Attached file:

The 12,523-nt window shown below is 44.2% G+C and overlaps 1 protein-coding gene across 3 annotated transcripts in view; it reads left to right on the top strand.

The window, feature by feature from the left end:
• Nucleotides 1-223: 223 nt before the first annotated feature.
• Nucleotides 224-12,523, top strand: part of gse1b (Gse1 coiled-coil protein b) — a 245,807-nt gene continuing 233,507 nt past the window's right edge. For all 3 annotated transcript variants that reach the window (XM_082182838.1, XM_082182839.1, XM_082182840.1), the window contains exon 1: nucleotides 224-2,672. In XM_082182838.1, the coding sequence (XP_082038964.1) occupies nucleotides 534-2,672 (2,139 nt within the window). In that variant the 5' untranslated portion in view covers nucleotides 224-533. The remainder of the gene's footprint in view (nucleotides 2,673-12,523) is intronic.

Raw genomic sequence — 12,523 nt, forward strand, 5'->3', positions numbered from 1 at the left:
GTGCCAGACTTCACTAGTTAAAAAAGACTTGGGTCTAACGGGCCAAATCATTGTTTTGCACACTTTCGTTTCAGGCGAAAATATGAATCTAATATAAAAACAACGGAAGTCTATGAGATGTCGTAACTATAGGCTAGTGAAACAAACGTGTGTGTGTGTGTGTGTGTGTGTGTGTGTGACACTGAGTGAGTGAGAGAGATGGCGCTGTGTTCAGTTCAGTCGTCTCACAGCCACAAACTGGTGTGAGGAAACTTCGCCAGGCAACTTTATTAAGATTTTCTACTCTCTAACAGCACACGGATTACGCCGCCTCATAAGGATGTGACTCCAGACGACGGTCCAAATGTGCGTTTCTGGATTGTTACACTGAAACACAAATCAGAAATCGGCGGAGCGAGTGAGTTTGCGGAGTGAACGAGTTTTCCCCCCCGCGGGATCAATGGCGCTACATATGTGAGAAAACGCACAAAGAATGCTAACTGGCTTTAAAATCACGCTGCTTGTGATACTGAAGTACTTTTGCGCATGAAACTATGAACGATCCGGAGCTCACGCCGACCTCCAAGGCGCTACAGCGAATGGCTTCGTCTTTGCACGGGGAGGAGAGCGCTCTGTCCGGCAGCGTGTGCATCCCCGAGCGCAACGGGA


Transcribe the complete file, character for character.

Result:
The 12,523-nt window shown below is 44.2% G+C and overlaps 1 protein-coding gene across 3 annotated transcripts in view; it reads left to right on the top strand.

The window, feature by feature from the left end:
• Nucleotides 1-223: 223 nt before the first annotated feature.
• Nucleotides 224-12,523, top strand: part of gse1b (Gse1 coiled-coil protein b) — a 245,807-nt gene continuing 233,507 nt past the window's right edge. For all 3 annotated transcript variants that reach the window (XM_082182838.1, XM_082182839.1, XM_082182840.1), the window contains exon 1: nucleotides 224-2,672. In XM_082182838.1, the coding sequence (XP_082038964.1) occupies nucleotides 534-2,672 (2,139 nt within the window). In that variant the 5' untranslated portion in view covers nucleotides 224-533. The remainder of the gene's footprint in view (nucleotides 2,673-12,523) is intronic.

Raw genomic sequence — 12,523 nt, forward strand, 5'->3', positions numbered from 1 at the left:
GTGCCAGACTTCACTAGTTAAAAAAGACTTGGGTCTAACGGGCCAAATCATTGTTTTGCACACTTTCGTTTCAGGCGAAAATATGAATCTAATATAAAAACAACGGAAGTCTATGAGATGTCGTAACTATAGGCTAGTGAAACAAACGTGTGTGTGTGTGTGTGTGTGTGTGTGTGTGACACTGAGTGAGTGAGAGAGATGGCGCTGTGTTCAGTTCAGTCGTCTCACAGCCACAAACTGGTGTGAGGAAACTTCGCCAGGCAACTTTATTAAGATTTTCTACTCTCTAACAGCACACGGATTACGCCGCCTCATAAGGATGTGACTCCAGACGACGGTCCAAATGTGCGTTTCTGGATTGTTACACTGAAACACAAATCAGAAATCGGCGGAGCGAGTGAGTTTGCGGAGTGAACGAGTTTTCCCCCCCGCGGGATCAATGGCGCTACATATGTGAGAAAACGCACAAAGAATGCTAACTGGCTTTAAAATCACGCTGCTTGTGATACTGAAGTACTTTTGCGCATGAAACTATGAACGATCCGGAGCTCACGCCGACCTCCAAGGCGCTACAGCGAATGGCTTCGTCTTTGCACGGGGAGGAGAGCGCTCTGTCCGGCAGCGTGTGCATCCCCGAGCGCAACGGGA